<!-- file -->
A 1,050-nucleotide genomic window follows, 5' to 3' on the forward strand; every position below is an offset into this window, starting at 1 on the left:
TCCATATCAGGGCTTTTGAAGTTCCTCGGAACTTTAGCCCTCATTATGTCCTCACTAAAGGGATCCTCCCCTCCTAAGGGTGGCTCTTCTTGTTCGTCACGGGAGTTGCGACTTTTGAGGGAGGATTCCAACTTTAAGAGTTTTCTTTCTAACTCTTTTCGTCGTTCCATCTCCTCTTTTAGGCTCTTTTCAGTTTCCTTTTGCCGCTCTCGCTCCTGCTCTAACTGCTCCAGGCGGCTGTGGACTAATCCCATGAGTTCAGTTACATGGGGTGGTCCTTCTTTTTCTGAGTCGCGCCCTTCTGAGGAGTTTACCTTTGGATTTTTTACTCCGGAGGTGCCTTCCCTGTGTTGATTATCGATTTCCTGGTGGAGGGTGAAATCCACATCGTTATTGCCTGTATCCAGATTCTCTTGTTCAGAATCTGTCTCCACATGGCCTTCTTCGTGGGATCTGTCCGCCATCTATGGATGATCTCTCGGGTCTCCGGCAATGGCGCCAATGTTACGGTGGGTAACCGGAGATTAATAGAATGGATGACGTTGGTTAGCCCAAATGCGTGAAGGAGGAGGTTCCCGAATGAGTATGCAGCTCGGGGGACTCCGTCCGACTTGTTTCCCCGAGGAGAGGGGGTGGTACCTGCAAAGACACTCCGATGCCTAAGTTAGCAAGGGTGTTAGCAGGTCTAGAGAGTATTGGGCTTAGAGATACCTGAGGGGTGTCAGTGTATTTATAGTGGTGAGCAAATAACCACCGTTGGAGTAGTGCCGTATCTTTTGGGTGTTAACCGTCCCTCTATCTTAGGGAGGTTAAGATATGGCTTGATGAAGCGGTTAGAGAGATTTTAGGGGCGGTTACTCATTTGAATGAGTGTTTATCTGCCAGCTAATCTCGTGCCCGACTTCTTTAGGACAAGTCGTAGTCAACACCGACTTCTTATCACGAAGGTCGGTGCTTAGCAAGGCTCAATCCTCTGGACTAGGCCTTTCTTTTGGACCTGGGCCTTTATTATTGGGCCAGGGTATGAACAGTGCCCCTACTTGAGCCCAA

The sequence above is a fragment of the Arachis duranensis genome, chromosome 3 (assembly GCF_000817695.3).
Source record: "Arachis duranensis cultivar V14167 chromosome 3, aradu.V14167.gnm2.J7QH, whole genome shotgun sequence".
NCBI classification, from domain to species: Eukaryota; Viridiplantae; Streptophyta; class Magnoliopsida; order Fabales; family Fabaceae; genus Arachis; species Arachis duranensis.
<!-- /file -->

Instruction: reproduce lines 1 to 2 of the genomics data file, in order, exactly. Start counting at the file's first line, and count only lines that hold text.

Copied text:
A 1,050-nucleotide genomic window follows, 5' to 3' on the forward strand; every position below is an offset into this window, starting at 1 on the left:
TCCATATCAGGGCTTTTGAAGTTCCTCGGAACTTTAGCCCTCATTATGTCCTCACTAAAGGGATCCTCCCCTCCTAAGGGTGGCTCTTCTTGTTCGTCACGGGAGTTGCGACTTTTGAGGGAGGATTCCAACTTTAAGAGTTTTCTTTCTAACTCTTTTCGTCGTTCCATCTCCTCTTTTAGGCTCTTTTCAGTTTCCTTTTGCCGCTCTCGCTCCTGCTCTAACTGCTCCAGGCGGCTGTGGACTAATCCCATGAGTTCAGTTACATGGGGTGGTCCTTCTTTTTCTGAGTCGCGCCCTTCTGAGGAGTTTACCTTTGGATTTTTTACTCCGGAGGTGCCTTCCCTGTGTTGATTATCGATTTCCTGGTGGAGGGTGAAATCCACATCGTTATTGCCTGTATCCAGATTCTCTTGTTCAGAATCTGTCTCCACATGGCCTTCTTCGTGGGATCTGTCCGCCATCTATGGATGATCTCTCGGGTCTCCGGCAATGGCGCCAATGTTACGGTGGGTAACCGGAGATTAATAGAATGGATGACGTTGGTTAGCCCAAATGCGTGAAGGAGGAGGTTCCCGAATGAGTATGCAGCTCGGGGGACTCCGTCCGACTTGTTTCCCCGAGGAGAGGGGGTGGTACCTGCAAAGACACTCCGATGCCTAAGTTAGCAAGGGTGTTAGCAGGTCTAGAGAGTATTGGGCTTAGAGATACCTGAGGGGTGTCAGTGTATTTATAGTGGTGAGCAAATAACCACCGTTGGAGTAGTGCCGTATCTTTTGGGTGTTAACCGTCCCTCTATCTTAGGGAGGTTAAGATATGGCTTGATGAAGCGGTTAGAGAGATTTTAGGGGCGGTTACTCATTTGAATGAGTGTTTATCTGCCAGCTAATCTCGTGCCCGACTTCTTTAGGACAAGTCGTAGTCAACACCGACTTCTTATCACGAAGGTCGGTGCTTAGCAAGGCTCAATCCTCTGGACTAGGCCTTTCTTTTGGACCTGGGCCTTTATTATTGGGCCAGGGTATGAACAGTGCCCCTACTTGAGCCCAA